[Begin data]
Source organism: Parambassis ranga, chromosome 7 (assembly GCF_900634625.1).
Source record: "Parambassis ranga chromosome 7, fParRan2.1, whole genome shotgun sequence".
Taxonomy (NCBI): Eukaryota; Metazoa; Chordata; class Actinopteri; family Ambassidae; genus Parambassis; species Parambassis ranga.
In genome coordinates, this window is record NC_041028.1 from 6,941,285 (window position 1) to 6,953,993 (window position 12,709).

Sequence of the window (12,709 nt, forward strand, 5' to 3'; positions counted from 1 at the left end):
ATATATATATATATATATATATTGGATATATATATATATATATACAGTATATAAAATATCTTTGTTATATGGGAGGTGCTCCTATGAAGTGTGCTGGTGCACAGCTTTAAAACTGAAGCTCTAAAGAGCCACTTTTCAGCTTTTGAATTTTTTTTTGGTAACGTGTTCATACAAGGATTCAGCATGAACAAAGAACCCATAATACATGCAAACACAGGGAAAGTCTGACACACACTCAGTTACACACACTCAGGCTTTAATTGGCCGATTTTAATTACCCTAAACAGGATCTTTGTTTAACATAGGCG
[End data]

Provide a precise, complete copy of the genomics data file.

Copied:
Source organism: Parambassis ranga, chromosome 7 (assembly GCF_900634625.1).
Source record: "Parambassis ranga chromosome 7, fParRan2.1, whole genome shotgun sequence".
Taxonomy (NCBI): Eukaryota; Metazoa; Chordata; class Actinopteri; family Ambassidae; genus Parambassis; species Parambassis ranga.
In genome coordinates, this window is record NC_041028.1 from 6,941,285 (window position 1) to 6,953,993 (window position 12,709).

Sequence of the window (12,709 nt, forward strand, 5' to 3'; positions counted from 1 at the left end):
ATATATATATATATATATATATTGGATATATATATATATATATACAGTATATAAAATATCTTTGTTATATGGGAGGTGCTCCTATGAAGTGTGCTGGTGCACAGCTTTAAAACTGAAGCTCTAAAGAGCCACTTTTCAGCTTTTGAATTTTTTTTTGGTAACGTGTTCATACAAGGATTCAGCATGAACAAAGAACCCATAATACATGCAAACACAGGGAAAGTCTGACACACACTCAGTTACACACACTCAGGCTTTAATTGGCCGATTTTAATTACCCTAAACAGGATCTTTGTTTAACATAGGCG